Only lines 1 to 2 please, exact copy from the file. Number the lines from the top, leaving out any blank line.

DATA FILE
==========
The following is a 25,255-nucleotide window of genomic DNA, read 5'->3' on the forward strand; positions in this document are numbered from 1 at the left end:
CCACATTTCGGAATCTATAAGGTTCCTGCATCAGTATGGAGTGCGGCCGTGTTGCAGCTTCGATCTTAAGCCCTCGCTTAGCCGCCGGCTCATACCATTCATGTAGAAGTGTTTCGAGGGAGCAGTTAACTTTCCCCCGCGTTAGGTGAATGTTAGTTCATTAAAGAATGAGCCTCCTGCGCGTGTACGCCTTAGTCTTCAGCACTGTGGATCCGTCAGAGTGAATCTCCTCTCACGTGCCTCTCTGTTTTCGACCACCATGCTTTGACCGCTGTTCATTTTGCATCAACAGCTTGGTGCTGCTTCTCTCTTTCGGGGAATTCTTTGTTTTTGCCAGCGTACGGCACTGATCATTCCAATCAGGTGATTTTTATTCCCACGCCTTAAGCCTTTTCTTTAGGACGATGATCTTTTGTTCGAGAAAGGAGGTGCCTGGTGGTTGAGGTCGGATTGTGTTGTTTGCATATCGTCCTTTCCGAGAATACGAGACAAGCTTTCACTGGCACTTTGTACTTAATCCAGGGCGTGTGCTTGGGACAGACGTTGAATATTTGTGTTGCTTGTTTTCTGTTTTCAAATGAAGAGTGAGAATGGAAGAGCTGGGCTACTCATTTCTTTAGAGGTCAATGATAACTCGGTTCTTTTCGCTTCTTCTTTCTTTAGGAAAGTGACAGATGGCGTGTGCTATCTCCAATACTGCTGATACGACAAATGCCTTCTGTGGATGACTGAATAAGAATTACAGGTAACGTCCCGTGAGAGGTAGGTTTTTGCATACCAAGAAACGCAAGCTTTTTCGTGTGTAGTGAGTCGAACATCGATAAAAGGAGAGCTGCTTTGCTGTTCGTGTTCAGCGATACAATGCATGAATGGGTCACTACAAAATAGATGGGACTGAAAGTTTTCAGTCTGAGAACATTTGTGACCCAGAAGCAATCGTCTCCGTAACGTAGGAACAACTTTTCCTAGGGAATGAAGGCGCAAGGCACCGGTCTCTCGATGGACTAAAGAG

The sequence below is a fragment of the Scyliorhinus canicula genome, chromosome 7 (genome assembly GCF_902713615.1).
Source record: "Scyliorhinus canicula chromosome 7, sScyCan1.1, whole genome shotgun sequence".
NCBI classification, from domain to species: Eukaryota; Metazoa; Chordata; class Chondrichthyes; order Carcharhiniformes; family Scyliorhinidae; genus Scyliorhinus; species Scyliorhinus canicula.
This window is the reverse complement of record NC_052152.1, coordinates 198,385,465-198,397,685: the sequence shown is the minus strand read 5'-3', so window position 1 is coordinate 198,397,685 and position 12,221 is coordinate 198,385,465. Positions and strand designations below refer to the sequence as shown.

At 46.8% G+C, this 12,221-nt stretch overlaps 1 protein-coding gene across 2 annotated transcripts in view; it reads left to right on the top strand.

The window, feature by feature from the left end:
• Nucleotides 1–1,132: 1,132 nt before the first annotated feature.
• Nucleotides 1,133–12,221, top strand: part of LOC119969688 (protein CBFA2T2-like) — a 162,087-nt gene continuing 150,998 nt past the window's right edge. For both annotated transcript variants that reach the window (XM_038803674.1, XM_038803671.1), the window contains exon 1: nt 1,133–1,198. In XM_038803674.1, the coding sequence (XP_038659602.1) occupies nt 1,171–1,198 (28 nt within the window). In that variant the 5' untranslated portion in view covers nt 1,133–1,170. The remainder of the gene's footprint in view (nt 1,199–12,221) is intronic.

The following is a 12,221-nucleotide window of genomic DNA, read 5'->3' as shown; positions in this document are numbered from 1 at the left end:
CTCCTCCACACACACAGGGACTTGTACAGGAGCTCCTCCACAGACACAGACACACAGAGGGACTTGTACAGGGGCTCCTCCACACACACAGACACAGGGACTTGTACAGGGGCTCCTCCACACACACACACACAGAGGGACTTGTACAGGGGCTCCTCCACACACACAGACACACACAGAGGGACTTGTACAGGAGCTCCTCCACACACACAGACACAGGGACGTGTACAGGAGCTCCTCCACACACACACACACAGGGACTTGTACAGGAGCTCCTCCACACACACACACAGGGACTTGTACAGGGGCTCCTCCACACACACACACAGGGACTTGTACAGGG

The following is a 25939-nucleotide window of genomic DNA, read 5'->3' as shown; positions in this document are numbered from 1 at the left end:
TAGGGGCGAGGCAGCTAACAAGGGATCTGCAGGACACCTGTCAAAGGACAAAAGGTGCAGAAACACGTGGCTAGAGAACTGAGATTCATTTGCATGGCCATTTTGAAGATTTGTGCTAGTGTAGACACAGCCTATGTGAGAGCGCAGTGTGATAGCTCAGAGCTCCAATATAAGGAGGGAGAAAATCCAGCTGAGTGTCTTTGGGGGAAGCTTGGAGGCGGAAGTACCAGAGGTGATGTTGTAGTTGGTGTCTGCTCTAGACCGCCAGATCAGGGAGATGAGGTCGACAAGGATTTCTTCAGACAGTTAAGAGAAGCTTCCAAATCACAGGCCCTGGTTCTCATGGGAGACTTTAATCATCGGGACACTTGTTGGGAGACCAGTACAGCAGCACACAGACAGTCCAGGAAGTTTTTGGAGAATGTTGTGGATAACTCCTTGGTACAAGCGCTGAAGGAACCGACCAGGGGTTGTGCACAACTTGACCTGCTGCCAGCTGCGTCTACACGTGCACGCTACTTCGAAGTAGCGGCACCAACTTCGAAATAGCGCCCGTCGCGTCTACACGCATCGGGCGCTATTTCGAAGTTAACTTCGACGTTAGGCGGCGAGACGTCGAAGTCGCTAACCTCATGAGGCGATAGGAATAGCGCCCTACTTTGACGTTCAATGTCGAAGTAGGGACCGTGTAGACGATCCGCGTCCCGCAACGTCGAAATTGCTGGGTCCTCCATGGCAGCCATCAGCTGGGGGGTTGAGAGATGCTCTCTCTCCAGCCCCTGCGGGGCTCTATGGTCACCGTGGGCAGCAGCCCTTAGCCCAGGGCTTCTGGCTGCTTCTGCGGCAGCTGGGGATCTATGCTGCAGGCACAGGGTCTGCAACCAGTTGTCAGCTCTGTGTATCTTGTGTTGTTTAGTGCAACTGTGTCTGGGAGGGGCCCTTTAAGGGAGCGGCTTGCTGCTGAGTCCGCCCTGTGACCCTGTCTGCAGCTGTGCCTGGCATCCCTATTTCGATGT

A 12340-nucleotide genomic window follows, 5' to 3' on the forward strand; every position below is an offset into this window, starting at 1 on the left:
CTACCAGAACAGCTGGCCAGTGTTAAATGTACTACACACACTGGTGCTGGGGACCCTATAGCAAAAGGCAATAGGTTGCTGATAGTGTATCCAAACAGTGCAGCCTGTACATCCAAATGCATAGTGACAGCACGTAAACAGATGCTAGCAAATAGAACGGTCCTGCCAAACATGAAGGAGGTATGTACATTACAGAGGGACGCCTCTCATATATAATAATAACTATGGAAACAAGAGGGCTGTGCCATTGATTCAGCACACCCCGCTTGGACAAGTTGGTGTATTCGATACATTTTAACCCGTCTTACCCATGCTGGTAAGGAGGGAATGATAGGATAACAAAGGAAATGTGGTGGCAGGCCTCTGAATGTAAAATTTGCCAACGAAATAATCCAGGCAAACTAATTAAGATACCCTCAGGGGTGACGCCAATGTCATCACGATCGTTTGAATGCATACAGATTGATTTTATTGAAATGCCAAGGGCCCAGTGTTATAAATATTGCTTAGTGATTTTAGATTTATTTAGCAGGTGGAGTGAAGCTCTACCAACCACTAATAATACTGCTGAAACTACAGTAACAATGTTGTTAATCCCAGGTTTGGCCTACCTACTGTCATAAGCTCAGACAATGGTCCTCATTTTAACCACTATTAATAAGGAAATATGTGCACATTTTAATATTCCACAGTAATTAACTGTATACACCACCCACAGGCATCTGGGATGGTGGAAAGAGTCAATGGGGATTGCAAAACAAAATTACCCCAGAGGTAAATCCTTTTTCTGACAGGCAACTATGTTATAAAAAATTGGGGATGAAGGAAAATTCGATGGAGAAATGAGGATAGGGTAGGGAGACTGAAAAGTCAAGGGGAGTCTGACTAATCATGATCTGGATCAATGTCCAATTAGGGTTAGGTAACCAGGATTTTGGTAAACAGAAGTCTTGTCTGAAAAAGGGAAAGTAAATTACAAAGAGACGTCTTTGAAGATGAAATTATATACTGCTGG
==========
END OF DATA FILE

The following is a 25,255-nucleotide window of genomic DNA, read 5'->3' on the forward strand; positions in this document are numbered from 1 at the left end:
CCACATTTCGGAATCTATAAGGTTCCTGCATCAGTATGGAGTGCGGCCGTGTTGCAGCTTCGATCTTAAGCCCTCGCTTAGCCGCCGGCTCATACCATTCATGTAGAAGTGTTTCGAGGGAGCAGTTAACTTTCCCCCGCGTTAGGTGAATGTTAGTTCATTAAAGAATGAGCCTCCTGCGCGTGTACGCCTTAGTCTTCAGCACTGTGGATCCGTCAGAGTGAATCTCCTCTCACGTGCCTCTCTGTTTTCGACCACCATGCTTTGACCGCTGTTCATTTTGCATCAACAGCTTGGTGCTGCTTCTCTCTTTCGGGGAATTCTTTGTTTTTGCCAGCGTACGGCACTGATCATTCCAATCAGGTGATTTTTATTCCCACGCCTTAAGCCTTTTCTTTAGGACGATGATCTTTTGTTCGAGAAAGGAGGTGCCTGGTGGTTGAGGTCGGATTGTGTTGTTTGCATATCGTCCTTTCCGAGAATACGAGACAAGCTTTCACTGGCACTTTGTACTTAATCCAGGGCGTGTGCTTGGGACAGACGTTGAATATTTGTGTTGCTTGTTTTCTGTTTTCAAATGAAGAGTGAGAATGGAAGAGCTGGGCTACTCATTTCTTTAGAGGTCAATGATAACTCGGTTCTTTTCGCTTCTTCTTTCTTTAGGAAAGTGACAGATGGCGTGTGCTATCTCCAATACTGCTGATACGACAAATGCCTTCTGTGGATGACTGAATAAGAATTACAGGTAACGTCCCGTGAGAGGTAGGTTTTTGCATACCAAGAAACGCAAGCTTTTTCGTGTGTAGTGAGTCGAACATCGATAAAAGGAGAGCTGCTTTGCTGTTCGTGTTCAGCGATACAATGCATGAATGGGTCACTACAAAATAGATGGGACTGAAAGTTTTCAGTCTGAGAACATTTGTGACCCAGAAGCAATCGTCTCCGTAACGTAGGAACAACTTTTCCTAGGGAATGAAGGCGCAAGGCACCGGTCTCTCGATGGACTAAAGAG